Clearly. I would go further and say that we should move all parsing and rendering into the browser's "user space". That way, browser vendors can concentrate on a simple set of primitives, and improve security, robustness, and compatibility, while users get more freedom and flexibility.

A rendering engine written in Javascript? Actually more possible with WebAssembly I suppose, but I’d worry about user space browser leaking information.


though I don't know what has became of that project

It's happening, slowly. CSS Typed OM should be shipping soonish (it essentially provides a new object-model around CSS which doesn't just treat everything as opaque strings like CSSOM does), the other parts are still fairly early-stage work.

Is it possible to use Servo yet? Last time I tried to use it, it was unusably slow on all websites I tested with. It was always weird to read about how fast it was when my (albeit limited) experience was the opposite. Is browser.html still the preferred way to test?

As I understand it, a lot of pieces critical for real world use are really just minimum viable implementations to allow Servo to work end-to-end and feed data into the interesting parts. In particular, things like the network stack don't benefit nearly as much from aggressive parallelism and so little effort has been focused on them, not even bringing them up to level with the techniques other browsers use.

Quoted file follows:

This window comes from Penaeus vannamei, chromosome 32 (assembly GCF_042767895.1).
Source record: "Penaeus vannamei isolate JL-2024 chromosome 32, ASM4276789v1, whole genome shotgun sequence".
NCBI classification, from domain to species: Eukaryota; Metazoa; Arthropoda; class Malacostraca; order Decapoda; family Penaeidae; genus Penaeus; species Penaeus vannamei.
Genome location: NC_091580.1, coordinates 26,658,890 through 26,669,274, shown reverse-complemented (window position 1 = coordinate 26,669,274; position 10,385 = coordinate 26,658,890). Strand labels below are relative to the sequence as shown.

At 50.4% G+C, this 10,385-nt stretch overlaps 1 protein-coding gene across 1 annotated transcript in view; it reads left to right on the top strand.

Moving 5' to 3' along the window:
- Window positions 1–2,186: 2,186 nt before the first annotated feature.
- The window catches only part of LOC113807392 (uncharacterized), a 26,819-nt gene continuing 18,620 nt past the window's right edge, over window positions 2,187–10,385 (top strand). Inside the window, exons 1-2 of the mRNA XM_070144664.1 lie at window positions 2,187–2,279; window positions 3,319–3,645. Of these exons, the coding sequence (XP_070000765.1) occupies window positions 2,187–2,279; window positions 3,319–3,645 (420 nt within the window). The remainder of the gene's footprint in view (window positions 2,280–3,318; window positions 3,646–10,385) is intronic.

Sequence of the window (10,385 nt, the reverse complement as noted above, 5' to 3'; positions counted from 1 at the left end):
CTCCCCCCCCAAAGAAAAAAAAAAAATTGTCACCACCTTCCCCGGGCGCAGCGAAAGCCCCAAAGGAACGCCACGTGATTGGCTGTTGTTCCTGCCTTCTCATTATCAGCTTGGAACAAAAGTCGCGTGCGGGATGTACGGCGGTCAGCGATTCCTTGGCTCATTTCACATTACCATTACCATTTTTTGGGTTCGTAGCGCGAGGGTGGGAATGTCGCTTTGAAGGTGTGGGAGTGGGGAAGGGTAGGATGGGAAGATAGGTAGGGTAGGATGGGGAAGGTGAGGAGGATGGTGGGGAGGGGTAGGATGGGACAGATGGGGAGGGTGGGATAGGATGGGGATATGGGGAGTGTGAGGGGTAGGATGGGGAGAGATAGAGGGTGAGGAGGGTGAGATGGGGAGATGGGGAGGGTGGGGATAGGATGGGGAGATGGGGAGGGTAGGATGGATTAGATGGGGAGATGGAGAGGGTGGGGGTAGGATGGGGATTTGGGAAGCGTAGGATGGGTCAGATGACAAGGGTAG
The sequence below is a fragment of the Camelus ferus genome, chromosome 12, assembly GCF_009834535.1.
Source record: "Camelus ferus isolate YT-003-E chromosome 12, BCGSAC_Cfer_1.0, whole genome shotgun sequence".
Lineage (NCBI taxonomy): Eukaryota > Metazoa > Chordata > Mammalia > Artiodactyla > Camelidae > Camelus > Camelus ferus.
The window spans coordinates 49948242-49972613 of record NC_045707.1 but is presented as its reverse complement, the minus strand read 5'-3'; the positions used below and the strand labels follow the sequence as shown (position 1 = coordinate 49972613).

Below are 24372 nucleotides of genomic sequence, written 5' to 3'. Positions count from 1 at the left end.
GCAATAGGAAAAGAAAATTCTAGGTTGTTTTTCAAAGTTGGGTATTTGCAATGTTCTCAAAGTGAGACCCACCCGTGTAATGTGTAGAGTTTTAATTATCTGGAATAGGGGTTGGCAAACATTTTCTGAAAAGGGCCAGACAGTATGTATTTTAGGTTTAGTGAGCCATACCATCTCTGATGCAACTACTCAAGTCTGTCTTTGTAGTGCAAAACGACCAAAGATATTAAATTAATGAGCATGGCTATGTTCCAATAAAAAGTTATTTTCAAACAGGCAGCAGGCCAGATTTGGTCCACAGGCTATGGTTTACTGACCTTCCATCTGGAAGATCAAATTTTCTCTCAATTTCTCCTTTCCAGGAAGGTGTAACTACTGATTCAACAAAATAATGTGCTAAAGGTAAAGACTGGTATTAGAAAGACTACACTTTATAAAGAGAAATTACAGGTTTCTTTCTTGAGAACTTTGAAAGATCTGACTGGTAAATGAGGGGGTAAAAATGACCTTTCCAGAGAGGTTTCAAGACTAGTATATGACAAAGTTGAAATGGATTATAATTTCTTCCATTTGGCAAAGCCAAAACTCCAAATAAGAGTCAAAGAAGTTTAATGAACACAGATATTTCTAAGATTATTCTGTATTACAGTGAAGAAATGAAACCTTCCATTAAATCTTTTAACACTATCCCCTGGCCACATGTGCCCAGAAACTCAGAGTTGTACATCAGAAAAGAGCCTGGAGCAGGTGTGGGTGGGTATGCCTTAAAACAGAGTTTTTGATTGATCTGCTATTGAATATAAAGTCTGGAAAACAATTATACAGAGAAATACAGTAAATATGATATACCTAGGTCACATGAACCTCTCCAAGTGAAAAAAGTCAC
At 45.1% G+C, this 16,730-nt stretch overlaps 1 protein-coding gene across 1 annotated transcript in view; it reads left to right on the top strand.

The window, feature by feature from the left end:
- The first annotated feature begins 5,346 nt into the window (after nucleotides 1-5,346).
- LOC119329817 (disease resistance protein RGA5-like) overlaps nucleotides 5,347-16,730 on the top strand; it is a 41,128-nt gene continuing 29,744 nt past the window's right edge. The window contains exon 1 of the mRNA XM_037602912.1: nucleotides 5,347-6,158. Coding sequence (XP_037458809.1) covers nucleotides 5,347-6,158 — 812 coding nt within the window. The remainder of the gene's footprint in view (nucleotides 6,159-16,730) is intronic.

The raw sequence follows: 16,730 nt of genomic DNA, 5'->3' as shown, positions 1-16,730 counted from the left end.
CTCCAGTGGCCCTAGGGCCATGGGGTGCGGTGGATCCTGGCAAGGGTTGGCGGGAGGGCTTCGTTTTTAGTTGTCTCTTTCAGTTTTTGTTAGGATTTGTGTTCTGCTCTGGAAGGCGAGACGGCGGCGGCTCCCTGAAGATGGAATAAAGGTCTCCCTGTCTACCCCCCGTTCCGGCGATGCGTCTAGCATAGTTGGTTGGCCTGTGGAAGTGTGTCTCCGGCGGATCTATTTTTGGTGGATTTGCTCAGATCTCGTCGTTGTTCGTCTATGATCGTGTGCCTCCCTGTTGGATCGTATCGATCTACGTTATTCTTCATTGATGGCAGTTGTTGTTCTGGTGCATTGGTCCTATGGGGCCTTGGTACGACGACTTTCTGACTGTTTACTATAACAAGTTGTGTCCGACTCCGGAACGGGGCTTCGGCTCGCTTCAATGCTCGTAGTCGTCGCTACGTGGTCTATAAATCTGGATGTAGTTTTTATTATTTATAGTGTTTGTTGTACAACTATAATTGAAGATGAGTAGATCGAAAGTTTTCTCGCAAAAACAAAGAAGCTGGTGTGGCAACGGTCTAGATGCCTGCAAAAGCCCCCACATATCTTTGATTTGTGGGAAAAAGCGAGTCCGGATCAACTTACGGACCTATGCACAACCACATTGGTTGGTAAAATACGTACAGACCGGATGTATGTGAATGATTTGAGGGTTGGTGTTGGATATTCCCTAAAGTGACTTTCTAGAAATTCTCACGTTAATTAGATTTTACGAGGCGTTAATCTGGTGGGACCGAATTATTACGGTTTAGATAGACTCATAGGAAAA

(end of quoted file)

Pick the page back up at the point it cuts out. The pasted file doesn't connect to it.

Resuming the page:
Thanks, I can understand how that might be the case (that many parts are MVIs, as you said). My issues were never with things like networking, it was more that scrolling was really bad, and stuff rendered slowly.

WebRender has matured a lot lately; it's even in Firefox nightlies behind an about:config preference. That said, there are still rough edges. If you see rendering slowness, feel free to file issues on http://github.com/servo/webrender.

There are no silver bullets for performance, only lots of lead bullets. I'm confident that parallelism via GPU and multicore is a large architectural win. But lots of making the Web fast involves a ton of little special case optimizations that just need to be implemented. That's how Stylo went: promising benchmarks and a mediocre user experience at the research stage turned into great benchmarks and a great user experience with production engineering work.